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    Lenin museum in Ulan Bator


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    Yes, have been both to the former museum and stayed in the UB hotel on my first trip. And the statues were there then and were there in March. Unlike the Soviet Union, there has not been a full-scale crusade to destroy and erase history as has been the case in the former USSR. Statues have not been ripped down or relegated to an isolated corner in a sculpture park (sculpture zoo?) as has been done in Moscow. To find a statue of Stalin in UB is a bit of a challenge though, but there were always more of Lenin than of Stalin (the largest one is in what used to be a restaurant but has recently been transformed into a strip club, so the manager is -- understandably?? -- unhappy about foreign visitors with cameras). As has been discussed elsewhere, the sole act of post-socialist architectural cleansing was the removal of the Suhkbaatar-Choibalsan Masoleum from Sukhbaatar Square in central Ulanbaatar and its replacement with a Jabba-the-Hutt-like statue of Chengiz Khan; this has been so controversial that even if thought was being given to further "removals", I suspect it is now stopped. While graffiti has come out of the now-globalised cultural woodwork, it is more of the "Bat loves Delgema" type than anything political. More importantly, Mongolia is not the former USSA: It is secure in its recent (and distant) history, reslizes that parts were good and parts were bad (like any other history), and recognises its heroes. While history is bering continually re-remembered (as is true everywhere, all the time), new statues are going up not to the leader of the day but to old leaders. When I was there in March a new statue to Tsedenbal has just been erected; can you imagine Tsar Putin's Russia putting up new statues to Brezhnev? On many levels, the Mongolian embrace of their recent historical past seems so much healthier than the Soviet response, or even the more complex but intermediate Chinese path.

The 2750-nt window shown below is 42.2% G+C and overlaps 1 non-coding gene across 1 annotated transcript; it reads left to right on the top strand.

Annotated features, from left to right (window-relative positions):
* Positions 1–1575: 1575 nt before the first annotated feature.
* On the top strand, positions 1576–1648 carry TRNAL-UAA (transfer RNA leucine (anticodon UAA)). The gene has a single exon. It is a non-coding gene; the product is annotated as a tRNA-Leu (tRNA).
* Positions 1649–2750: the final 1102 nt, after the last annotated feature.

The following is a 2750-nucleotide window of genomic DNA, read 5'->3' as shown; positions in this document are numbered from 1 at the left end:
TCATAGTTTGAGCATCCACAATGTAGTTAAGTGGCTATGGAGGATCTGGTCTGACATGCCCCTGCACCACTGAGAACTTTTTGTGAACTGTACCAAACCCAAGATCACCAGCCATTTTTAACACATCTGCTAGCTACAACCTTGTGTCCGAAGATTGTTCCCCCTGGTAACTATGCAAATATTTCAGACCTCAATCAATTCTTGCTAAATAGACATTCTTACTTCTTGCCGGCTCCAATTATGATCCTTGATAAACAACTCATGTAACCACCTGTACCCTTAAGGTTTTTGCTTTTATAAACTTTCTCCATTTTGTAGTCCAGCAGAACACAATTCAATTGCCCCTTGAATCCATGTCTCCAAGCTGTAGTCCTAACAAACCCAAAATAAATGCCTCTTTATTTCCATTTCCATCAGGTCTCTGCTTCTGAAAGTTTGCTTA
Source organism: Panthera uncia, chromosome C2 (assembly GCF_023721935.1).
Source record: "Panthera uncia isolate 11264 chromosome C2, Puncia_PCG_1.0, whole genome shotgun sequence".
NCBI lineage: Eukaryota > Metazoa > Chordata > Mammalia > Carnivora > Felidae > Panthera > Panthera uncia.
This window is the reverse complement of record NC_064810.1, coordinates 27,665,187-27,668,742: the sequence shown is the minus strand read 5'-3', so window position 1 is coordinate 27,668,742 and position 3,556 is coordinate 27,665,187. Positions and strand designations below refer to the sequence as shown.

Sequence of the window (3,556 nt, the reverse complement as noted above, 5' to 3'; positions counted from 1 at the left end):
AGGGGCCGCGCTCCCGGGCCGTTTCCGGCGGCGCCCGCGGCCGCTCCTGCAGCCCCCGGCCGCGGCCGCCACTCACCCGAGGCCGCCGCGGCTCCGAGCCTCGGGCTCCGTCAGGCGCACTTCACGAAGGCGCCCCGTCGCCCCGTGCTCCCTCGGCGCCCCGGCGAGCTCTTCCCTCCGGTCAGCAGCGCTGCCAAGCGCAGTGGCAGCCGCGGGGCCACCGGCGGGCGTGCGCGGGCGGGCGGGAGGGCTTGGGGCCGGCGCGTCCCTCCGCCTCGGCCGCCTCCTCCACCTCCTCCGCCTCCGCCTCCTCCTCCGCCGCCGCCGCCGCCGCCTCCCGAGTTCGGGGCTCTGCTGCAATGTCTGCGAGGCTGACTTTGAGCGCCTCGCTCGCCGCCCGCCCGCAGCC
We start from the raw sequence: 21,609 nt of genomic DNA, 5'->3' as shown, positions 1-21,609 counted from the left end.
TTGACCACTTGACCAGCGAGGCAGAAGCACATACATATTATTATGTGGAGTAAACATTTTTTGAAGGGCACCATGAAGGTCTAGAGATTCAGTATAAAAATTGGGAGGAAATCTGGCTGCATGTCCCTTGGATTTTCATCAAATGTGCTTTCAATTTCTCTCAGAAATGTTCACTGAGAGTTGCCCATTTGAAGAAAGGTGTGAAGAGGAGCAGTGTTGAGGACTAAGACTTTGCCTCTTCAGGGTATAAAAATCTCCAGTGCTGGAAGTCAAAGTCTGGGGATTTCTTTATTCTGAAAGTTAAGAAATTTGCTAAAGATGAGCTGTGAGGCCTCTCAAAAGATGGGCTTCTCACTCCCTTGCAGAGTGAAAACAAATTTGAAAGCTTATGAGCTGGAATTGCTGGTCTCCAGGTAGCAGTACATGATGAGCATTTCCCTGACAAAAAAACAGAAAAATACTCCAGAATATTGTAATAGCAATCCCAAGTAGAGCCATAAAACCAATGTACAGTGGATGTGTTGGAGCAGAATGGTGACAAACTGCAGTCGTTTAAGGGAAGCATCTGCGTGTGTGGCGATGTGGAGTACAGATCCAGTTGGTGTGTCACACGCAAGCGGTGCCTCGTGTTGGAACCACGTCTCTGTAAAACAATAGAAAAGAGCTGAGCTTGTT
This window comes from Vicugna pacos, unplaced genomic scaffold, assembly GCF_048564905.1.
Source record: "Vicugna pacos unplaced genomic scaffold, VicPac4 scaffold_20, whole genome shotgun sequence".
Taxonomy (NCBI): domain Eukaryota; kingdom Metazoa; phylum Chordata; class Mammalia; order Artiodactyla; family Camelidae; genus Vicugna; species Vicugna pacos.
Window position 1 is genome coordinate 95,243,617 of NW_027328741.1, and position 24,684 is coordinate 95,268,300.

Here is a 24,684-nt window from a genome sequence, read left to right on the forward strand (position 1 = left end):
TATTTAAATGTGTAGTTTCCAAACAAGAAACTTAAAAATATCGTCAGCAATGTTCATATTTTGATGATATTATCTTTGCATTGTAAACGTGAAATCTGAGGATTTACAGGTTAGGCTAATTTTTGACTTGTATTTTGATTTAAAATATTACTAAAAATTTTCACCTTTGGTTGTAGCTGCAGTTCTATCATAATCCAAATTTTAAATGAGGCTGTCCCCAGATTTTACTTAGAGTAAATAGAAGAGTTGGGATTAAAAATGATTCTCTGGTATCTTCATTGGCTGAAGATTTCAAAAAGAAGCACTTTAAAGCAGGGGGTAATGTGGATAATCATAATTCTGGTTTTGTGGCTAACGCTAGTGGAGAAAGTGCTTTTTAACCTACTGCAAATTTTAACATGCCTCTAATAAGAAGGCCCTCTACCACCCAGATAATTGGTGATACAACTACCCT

The one additional Lenin sculpture picture I can find is that of the young Lenin, outside what used to be the Baatarchuud headquarters (for whom Lenin was the same sort of icon as he was for the "Grandchildren of October").

    Shown below. Will look for others.

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